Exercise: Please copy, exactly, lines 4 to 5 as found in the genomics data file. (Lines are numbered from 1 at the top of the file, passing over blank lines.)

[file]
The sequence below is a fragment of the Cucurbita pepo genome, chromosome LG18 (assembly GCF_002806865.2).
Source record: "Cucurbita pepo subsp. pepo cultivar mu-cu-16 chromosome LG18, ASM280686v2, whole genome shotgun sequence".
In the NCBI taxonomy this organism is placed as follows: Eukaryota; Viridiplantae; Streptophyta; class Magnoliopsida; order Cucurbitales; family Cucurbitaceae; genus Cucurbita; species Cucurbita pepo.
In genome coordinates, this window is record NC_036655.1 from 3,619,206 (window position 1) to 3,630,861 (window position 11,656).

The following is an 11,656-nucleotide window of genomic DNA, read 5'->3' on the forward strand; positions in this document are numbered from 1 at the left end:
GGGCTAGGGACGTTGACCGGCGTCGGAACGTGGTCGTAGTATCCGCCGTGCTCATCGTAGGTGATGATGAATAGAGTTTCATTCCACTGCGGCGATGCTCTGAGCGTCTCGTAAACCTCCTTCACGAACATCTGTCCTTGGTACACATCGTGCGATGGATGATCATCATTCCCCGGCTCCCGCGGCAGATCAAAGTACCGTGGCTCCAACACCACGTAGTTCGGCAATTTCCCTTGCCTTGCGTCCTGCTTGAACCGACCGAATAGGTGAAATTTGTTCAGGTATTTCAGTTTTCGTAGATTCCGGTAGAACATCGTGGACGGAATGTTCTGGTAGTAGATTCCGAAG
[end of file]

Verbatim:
In genome coordinates, this window is record NC_036655.1 from 3,619,206 (window position 1) to 3,630,861 (window position 11,656).

The following is an 11,656-nucleotide window of genomic DNA, read 5'->3' on the forward strand; positions in this document are numbered from 1 at the left end: